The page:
Most of the fairy tales we learned growing up were diluted versions of what the Grimm Brothers or Hans Christian Andersen wrote or transcribed. Lately, our children have received the Disney-fied version. Happy endings. Good triumphs over evil. Love conquers all.
One of my children's favorite songs in the playlist is The Pied Piper by Crispian St. Peters. We pretend to play a piccolo, march in circles around the living and shout at the top of our lungs I'm the Pied Piper, trust in me, I'm the Pied Piper. They love it. Today, on the way home from visiting a friend and singing the song at the top of our lungs, I asked if they would like to hear the story of the Pied Piper. Ears and eyes were eager.
My children, saucer-eyed and breathless, sat still in their carseats.
I told them of the morning when the Pied Piper came to town. He told the townspeople of Hamelin that he had a magic pipe and could play a magic song. That he could bewitch the rats while he danced in the streets and lead the rats far away, never to return. All he asked for in return was a bag of gold.
The people of Hamelin agreed, and the Pied Piper returned early in the morning and began to play. He played and danced and bewitched the rats (okay, so I told my kids the Piper gave the rats googly eyes, but you get the idea). All of the rats heard his magic song, and he led the rats away from the town. And everyone was happy.
I did not tell my children that the Piper led the rats to the river and drowned them. I had started down that vein in the first telling of the story, but LittleBird caught on and I didn't want to have to explain why he'd drowned the rats. Because the rest of the story? Does not end well. The people of Hamelin refused to pay the Piper his gold. The rats were gone, and they did not hold to their end of the bargain. So one day, the Piper returned. He played his pipe for the children, and they danced and whirled in the streets. A colorful parade of ruddy cheeks and bouncing curls, the Piper led the children to the river and drowned them as restitution for the villagers reneging on their agreement.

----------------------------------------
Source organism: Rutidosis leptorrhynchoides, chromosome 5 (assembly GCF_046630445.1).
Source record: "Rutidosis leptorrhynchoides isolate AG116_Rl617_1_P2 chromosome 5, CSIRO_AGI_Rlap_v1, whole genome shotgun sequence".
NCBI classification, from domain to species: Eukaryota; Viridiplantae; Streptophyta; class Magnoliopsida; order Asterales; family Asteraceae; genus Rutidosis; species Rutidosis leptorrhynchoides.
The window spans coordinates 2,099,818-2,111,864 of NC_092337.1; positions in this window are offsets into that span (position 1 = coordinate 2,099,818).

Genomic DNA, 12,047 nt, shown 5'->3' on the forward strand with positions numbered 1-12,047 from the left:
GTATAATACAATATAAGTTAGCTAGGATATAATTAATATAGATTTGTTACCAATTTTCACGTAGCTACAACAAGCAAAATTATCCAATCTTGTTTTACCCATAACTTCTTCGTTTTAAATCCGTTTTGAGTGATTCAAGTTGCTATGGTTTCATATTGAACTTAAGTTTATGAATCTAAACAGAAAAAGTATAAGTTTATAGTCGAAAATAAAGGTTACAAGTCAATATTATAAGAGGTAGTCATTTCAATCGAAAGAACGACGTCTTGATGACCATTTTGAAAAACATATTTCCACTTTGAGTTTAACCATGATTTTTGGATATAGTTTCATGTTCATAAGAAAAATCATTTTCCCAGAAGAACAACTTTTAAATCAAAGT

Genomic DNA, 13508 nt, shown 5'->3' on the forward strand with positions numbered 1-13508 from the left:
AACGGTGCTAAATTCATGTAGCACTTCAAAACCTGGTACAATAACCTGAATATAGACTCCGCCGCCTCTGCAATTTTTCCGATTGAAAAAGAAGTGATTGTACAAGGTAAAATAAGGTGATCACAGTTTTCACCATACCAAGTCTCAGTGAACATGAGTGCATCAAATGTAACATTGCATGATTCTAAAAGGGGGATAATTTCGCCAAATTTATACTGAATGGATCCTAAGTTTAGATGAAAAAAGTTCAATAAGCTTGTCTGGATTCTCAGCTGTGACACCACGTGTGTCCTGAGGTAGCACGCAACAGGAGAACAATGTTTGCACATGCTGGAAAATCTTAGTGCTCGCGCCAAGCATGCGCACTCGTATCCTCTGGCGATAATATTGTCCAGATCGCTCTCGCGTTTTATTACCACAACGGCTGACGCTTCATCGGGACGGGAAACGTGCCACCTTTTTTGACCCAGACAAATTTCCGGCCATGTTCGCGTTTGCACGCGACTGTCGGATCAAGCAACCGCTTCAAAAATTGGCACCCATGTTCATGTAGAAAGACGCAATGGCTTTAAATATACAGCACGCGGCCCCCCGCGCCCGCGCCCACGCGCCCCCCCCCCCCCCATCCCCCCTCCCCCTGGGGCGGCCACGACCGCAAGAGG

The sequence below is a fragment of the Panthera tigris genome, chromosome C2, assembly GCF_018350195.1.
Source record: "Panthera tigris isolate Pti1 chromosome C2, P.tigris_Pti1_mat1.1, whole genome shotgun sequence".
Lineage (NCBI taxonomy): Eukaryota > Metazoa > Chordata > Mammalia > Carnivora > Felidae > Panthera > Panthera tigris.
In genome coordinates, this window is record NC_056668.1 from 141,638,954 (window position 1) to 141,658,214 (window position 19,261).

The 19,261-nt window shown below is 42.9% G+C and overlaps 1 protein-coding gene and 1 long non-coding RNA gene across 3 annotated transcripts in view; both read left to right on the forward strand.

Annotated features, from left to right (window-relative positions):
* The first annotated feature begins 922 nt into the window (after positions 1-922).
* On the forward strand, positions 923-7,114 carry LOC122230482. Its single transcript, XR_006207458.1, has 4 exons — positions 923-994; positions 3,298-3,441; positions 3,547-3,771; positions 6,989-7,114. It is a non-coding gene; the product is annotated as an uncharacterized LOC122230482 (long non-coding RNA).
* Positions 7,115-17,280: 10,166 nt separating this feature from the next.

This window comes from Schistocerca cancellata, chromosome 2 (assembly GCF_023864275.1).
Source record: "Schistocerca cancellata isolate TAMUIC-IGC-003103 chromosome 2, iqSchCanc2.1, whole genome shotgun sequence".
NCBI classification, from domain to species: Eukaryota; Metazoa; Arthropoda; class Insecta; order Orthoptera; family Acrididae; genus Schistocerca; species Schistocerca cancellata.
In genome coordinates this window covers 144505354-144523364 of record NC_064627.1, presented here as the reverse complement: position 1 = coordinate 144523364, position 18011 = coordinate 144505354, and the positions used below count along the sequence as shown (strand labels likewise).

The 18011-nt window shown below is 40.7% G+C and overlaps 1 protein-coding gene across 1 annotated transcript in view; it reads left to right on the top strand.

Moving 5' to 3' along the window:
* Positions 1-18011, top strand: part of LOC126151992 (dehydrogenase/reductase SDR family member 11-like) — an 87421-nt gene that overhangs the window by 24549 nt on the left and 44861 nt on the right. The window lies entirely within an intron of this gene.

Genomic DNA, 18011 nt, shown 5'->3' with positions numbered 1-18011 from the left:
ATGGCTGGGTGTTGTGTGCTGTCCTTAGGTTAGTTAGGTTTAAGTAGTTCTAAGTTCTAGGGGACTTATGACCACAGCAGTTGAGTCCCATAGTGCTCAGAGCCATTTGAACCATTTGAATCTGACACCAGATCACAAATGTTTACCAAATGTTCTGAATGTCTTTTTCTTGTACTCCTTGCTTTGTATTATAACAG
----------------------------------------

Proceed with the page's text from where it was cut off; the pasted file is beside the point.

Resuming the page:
My kids are two and four. For now, the Disney-fied version suffices.
What does not sit well with me, is that Hamelin is a real place. The earliest written record of the town of Hamelin begins
It is 10 years since our children left*
It is from this seemingly tragic event, shrouded in the fog of 1284 that the Legend of the Pied Piper arose. No one seems to be able to agree upon what happened or how. Was it a plague? A trick? Whether the children were sold, lured or went willingly it seems approximately 130 left Hamlin that day. They never came back.
The choice in words to begin any speech, journal or decree speaks volume of its writer. In this instance, ten years of grief are expressed in a single sentence. The why and how no longer matter. Some horrific tragedy befell these families. The children were gone, and the wounds were so fresh that the first official documents written for Hamelin express their mourning ten years later.
One of the few writings that gives a date for this event lists June 26. That's this Friday, folks. Most of the people who read this blog are parents. To hell with time and space. I don't care that it was over 700 years ago. One day parents woke up to a household filled with the happy chatter of their beloved children. That day the sun set to shuttered windows, the empty echos of laughter fading in the candlelight. They very thought of it makes me ill.
As my children grow and become more independent, temptations lurk around every corner. It is my duty to instill that all-important sense of self-preservation into my children so that no man, woman or organization can whirl them away. Though we just celebrated Father's Day, give your little ones an extra squeeze this week. We are lucky, damned lucky, for every day that starts and ends with our loved ones around us.
And that, ladies and gentlemen, is today's history mystery.
*Shiela Harty Pied Piper Revisited, Essay published in: David Bridges, Terence H. McLaughlin, editors Education And The Market Place Page 89, Routledge, 1994 ISBN 0750703482